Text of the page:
What's the biggest change needed in how charities and federal agencies deliver aid to developing nations? Brian Fikkert, co-author of When Helping Hurts, David Beckmann, president of Bread for the World, and Dale Hanson Bourke, author of The Skeptic's Guide to Global Poverty, suggest the best way to help.
Help That Makes a Difference: Change our Worldview
The goal is not to turn Kampala into Chicago. The goal is for both Kampala and Chicago to look more like the New Jerusalem.
Brian Fikkert, co-author of When Helping Hurts
"We were happy in our village before you folks told us we were poor. We didn't have many things, but happiness doesn't come just from having more material things. What makes you think we want to become just like you?"
The audience, a group of American donors and development leaders, looked bewildered as Emily, a community development worker from Liberia, took her seat. Finally, one of the U.S. donors spoke up. "Yes, of course we share your goals, Emily. That's why we keep on bringing you more capital and technology." Emily listened helplessly, realizing that her message had fallen on deaf ears—again.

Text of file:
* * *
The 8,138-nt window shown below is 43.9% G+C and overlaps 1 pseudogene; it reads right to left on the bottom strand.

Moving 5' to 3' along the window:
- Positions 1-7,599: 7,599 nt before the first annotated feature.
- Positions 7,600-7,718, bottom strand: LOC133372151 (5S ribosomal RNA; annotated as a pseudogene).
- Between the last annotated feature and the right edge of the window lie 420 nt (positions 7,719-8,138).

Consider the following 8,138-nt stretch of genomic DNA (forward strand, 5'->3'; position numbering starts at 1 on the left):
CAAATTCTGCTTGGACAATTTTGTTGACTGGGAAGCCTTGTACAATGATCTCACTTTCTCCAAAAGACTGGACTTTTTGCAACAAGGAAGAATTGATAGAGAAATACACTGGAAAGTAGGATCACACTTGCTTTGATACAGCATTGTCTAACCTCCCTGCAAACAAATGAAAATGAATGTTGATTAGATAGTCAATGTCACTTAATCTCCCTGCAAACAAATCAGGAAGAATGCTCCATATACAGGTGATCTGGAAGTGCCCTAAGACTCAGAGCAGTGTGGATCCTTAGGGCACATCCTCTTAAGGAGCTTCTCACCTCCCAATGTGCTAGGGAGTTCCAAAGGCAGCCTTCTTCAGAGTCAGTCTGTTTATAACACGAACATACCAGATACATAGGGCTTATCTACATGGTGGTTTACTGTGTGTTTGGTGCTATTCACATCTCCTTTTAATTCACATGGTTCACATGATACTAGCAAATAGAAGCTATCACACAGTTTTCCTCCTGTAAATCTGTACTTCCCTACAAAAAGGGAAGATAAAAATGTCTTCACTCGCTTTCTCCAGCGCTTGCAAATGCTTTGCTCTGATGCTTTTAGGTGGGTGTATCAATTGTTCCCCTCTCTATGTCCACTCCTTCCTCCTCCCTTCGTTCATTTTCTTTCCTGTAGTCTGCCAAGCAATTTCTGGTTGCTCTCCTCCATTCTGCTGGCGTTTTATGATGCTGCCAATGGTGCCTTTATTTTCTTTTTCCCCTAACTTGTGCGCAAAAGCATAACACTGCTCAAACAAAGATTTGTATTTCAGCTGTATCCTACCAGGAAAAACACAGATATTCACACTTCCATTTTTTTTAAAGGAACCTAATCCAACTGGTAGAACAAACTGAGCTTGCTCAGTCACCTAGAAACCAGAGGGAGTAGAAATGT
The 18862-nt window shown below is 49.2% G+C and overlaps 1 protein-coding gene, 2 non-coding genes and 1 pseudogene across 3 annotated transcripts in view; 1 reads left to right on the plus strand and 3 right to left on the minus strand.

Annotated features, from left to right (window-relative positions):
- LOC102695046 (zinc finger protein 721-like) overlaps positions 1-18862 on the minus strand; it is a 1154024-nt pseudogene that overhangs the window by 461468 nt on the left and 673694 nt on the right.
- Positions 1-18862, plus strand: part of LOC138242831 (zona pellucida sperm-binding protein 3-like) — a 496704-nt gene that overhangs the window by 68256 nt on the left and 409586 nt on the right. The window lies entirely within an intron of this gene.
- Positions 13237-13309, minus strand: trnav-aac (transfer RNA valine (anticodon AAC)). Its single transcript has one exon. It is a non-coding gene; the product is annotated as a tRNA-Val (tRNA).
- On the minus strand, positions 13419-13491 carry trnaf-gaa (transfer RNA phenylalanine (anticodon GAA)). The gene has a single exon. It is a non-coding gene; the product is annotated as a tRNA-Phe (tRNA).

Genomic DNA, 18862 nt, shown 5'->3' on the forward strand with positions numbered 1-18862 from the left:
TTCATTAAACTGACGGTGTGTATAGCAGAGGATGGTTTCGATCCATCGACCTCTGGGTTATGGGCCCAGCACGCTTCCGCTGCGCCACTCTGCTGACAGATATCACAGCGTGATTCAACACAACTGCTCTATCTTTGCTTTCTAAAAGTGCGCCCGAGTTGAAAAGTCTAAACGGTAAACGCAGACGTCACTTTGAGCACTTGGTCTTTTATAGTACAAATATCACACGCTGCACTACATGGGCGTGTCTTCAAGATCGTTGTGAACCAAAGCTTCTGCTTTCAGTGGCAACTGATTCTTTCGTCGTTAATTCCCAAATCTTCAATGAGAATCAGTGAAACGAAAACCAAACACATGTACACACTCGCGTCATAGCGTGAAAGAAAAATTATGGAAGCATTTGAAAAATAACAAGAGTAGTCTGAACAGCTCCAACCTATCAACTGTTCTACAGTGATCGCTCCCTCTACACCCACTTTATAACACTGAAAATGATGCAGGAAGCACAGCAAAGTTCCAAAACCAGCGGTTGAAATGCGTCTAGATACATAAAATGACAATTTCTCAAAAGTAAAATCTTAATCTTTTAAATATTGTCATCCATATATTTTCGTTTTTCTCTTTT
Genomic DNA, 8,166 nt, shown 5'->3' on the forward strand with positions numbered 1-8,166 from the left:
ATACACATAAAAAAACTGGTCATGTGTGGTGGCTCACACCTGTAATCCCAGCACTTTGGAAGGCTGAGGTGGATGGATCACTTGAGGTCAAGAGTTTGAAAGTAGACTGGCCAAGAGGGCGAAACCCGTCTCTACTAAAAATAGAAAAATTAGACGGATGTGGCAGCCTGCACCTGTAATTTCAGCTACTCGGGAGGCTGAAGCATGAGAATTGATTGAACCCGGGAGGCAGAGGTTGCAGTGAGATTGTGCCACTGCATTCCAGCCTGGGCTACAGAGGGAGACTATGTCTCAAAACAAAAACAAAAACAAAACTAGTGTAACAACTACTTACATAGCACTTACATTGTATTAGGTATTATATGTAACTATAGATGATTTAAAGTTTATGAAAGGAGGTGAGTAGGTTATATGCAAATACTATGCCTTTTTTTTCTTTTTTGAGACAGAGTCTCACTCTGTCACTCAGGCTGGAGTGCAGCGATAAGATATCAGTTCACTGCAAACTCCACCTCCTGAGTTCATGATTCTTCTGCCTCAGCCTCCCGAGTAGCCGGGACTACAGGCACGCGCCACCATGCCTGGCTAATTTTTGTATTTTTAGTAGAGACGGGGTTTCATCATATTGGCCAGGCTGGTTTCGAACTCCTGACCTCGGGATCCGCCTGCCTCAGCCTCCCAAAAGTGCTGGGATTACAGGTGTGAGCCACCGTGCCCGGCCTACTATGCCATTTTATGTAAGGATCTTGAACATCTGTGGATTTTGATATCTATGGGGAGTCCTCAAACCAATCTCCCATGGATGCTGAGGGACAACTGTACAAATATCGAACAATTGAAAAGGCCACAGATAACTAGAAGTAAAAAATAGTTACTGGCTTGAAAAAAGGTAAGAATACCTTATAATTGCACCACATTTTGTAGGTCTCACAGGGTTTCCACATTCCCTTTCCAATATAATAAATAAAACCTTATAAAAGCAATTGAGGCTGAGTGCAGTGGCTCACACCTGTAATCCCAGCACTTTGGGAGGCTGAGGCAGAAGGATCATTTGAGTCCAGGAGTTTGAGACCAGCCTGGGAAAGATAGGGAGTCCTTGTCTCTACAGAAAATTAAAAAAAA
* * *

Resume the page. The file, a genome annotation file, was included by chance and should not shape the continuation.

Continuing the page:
Americans are the richest people ever to walk the face of the earth, and we coexist with 2.6 billion people living on less than $2 per day. The situation is simply immoral. We must do more, but we must do it differently.
For the past 60 years, the majority of American assistance has flowed out of a materialistic worldview, which assumes that wealth is produced by material things, namely capital and technology. In this view, America is "developed." We have arrived, and they have not. The assumption is that if we provide them with more capital and technology, they will be able to be just like the U.S.—a ...